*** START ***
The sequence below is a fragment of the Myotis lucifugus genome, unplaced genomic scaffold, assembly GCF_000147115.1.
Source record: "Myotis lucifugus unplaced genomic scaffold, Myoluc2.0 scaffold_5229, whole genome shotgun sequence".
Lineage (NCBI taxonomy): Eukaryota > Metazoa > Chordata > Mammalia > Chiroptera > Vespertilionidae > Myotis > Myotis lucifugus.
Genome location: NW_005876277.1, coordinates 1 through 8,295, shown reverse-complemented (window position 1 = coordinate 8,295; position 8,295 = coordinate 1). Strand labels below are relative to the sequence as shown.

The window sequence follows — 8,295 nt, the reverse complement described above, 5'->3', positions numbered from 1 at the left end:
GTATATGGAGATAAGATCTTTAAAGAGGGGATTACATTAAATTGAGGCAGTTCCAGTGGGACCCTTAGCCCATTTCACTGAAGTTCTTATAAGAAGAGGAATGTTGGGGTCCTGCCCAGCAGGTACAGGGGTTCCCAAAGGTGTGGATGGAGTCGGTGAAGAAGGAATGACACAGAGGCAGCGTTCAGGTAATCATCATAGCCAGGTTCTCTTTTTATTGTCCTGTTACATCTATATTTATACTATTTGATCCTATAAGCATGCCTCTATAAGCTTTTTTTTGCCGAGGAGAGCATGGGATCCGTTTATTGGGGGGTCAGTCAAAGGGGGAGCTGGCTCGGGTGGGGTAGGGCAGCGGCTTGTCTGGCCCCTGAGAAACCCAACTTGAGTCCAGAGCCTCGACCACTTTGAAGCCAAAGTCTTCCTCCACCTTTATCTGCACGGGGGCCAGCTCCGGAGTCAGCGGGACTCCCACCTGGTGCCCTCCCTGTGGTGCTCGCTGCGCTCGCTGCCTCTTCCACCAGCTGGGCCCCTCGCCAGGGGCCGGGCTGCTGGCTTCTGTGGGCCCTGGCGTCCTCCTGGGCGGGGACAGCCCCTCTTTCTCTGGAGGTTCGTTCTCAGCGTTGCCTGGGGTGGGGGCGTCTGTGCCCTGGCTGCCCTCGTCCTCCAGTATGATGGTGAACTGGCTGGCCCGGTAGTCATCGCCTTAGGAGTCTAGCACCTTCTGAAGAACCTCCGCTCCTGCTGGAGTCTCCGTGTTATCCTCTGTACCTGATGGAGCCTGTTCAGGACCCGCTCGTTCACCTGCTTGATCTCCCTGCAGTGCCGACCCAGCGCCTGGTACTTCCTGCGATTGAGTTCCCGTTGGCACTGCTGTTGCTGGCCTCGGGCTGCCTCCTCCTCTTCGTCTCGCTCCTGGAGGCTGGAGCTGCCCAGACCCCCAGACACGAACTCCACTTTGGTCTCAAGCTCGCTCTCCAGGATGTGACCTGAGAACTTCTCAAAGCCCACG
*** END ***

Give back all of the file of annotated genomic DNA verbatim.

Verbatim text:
The sequence below is a fragment of the Myotis lucifugus genome, unplaced genomic scaffold, assembly GCF_000147115.1.
Source record: "Myotis lucifugus unplaced genomic scaffold, Myoluc2.0 scaffold_5229, whole genome shotgun sequence".
Lineage (NCBI taxonomy): Eukaryota > Metazoa > Chordata > Mammalia > Chiroptera > Vespertilionidae > Myotis > Myotis lucifugus.
Genome location: NW_005876277.1, coordinates 1 through 8,295, shown reverse-complemented (window position 1 = coordinate 8,295; position 8,295 = coordinate 1). Strand labels below are relative to the sequence as shown.

The window sequence follows — 8,295 nt, the reverse complement described above, 5'->3', positions numbered from 1 at the left end:
GTATATGGAGATAAGATCTTTAAAGAGGGGATTACATTAAATTGAGGCAGTTCCAGTGGGACCCTTAGCCCATTTCACTGAAGTTCTTATAAGAAGAGGAATGTTGGGGTCCTGCCCAGCAGGTACAGGGGTTCCCAAAGGTGTGGATGGAGTCGGTGAAGAAGGAATGACACAGAGGCAGCGTTCAGGTAATCATCATAGCCAGGTTCTCTTTTTATTGTCCTGTTACATCTATATTTATACTATTTGATCCTATAAGCATGCCTCTATAAGCTTTTTTTTGCCGAGGAGAGCATGGGATCCGTTTATTGGGGGGTCAGTCAAAGGGGGAGCTGGCTCGGGTGGGGTAGGGCAGCGGCTTGTCTGGCCCCTGAGAAACCCAACTTGAGTCCAGAGCCTCGACCACTTTGAAGCCAAAGTCTTCCTCCACCTTTATCTGCACGGGGGCCAGCTCCGGAGTCAGCGGGACTCCCACCTGGTGCCCTCCCTGTGGTGCTCGCTGCGCTCGCTGCCTCTTCCACCAGCTGGGCCCCTCGCCAGGGGCCGGGCTGCTGGCTTCTGTGGGCCCTGGCGTCCTCCTGGGCGGGGACAGCCCCTCTTTCTCTGGAGGTTCGTTCTCAGCGTTGCCTGGGGTGGGGGCGTCTGTGCCCTGGCTGCCCTCGTCCTCCAGTATGATGGTGAACTGGCTGGCCCGGTAGTCATCGCCTTAGGAGTCTAGCACCTTCTGAAGAACCTCCGCTCCTGCTGGAGTCTCCGTGTTATCCTCTGTACCTGATGGAGCCTGTTCAGGACCCGCTCGTTCACCTGCTTGATCTCCCTGCAGTGCCGACCCAGCGCCTGGTACTTCCTGCGATTGAGTTCCCGTTGGCACTGCTGTTGCTGGCCTCGGGCTGCCTCCTCCTCTTCGTCTCGCTCCTGGAGGCTGGAGCTGCCCAGACCCCCAGACACGAACTCCACTTTGGTCTCAAGCTCGCTCTCCAGGATGTGACCTGAGAACTTCTCAAAGCCCACG